V2 Rockets Factory

Fighter Jets

The V-2 was the world's first long-range guided ballistic missile. The missile, powered by a liquid-propellant rocket engine, was developed during the Second World War in Germany as a "vengeance weapon", assigned to attack Allied cities as retaliation for the Allied bombings against German cities. The V-2 rocket also became the first man-made object to travel into space by crossing the Kármán line with the vertical launch of MW 18014 on 20 June 1944.

V2 RocketResearch into military use of long range rockets began when the studies of graduate student Wernher von Braun attracted the attention of the German Army. A series of prototypes culminated in the A-4, which went to war as the V-2. Beginning in September 1944, over 3,000 V-2s were launched by the German Wehrmacht against Allied targets, first London and later Antwerp and Liège. According to a 2011 BBC documentary, the attacks from V2s resulted in the deaths of an estimated 9,000 civilians and military personnel, and a further 12,000 forced laborers and concentration camp prisoners died as a result of their forced participation in the production of the weapons.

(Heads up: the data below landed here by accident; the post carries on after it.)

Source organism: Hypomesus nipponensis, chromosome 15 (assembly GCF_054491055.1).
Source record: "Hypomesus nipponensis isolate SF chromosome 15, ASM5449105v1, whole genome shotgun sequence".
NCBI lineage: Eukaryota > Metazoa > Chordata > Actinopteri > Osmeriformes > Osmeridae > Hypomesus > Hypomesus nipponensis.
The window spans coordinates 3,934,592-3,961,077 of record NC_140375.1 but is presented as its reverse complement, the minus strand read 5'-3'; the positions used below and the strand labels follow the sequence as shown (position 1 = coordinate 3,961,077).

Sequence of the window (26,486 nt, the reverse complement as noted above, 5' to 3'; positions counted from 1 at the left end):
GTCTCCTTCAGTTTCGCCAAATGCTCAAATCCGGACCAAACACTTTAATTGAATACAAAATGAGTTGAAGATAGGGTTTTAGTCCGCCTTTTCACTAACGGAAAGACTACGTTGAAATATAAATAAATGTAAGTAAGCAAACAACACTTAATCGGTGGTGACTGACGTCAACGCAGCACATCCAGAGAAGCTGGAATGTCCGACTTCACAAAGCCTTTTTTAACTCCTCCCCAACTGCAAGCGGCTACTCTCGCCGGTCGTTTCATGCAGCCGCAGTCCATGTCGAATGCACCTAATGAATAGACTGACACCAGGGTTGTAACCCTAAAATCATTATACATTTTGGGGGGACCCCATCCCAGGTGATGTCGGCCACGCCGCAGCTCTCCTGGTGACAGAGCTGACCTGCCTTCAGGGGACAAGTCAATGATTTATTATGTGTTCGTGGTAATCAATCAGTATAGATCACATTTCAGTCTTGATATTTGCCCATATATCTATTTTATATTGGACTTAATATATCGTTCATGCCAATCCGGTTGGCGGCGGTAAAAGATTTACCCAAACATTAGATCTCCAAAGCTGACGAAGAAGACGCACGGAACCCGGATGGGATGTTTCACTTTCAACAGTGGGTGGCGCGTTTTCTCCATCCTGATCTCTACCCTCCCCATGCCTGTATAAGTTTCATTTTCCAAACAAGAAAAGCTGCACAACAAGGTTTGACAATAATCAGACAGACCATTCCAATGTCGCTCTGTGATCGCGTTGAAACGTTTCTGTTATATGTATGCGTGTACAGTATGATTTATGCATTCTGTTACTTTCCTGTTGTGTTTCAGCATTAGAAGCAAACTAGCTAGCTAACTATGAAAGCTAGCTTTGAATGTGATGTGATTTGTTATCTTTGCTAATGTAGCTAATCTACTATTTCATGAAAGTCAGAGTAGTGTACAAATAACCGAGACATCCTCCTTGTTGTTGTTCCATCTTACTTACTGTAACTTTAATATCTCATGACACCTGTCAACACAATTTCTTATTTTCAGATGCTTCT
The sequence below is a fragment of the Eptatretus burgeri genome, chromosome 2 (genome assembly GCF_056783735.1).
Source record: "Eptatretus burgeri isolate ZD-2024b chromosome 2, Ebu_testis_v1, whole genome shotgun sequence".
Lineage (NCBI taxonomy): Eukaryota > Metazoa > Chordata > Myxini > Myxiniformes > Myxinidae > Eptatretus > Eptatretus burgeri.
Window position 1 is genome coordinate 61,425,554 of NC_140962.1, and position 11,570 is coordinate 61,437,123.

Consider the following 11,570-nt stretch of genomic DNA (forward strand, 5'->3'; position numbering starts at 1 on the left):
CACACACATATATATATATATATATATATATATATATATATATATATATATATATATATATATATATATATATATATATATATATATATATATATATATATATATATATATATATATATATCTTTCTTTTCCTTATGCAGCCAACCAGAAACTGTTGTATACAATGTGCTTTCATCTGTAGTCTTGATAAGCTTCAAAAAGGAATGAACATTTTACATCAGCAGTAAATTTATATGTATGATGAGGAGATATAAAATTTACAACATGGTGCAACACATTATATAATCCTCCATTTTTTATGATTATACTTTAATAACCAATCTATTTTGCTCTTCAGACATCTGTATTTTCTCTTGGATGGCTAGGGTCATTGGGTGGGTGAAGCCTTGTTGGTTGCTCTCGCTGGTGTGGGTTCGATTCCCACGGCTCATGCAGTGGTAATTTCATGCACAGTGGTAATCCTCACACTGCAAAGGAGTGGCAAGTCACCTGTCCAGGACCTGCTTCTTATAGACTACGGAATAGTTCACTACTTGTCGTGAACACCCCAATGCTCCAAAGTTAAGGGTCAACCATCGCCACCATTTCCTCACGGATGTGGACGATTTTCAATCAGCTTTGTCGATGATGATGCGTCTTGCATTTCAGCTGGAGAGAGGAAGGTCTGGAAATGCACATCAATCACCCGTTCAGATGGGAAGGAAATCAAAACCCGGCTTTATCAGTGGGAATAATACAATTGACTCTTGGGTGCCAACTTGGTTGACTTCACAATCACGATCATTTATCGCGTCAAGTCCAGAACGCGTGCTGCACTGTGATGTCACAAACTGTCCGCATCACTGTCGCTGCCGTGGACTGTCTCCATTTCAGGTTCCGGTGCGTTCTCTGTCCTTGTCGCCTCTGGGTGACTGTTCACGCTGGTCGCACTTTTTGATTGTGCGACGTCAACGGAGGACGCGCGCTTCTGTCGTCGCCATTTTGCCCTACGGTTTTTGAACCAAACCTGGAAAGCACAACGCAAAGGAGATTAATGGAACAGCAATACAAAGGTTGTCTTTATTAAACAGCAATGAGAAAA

As Germany collapsed, teams from the Allied forces—the United States, the United Kingdom, and the Soviet Union—raced to capture key German manufacturing sites and technology. Wernher von Braun and over 100 key V-2 personnel surrendered to the Americans. Eventually, many of the original V-2 team ended up working at the Redstone Arsenal. The US also captured enough V-2 hardware to build approximately 80 of the missiles. The Soviets gained possession of the V-2 manufacturing facilities after the war, re-established V-2 production, and moved it to the Soviet Union. More details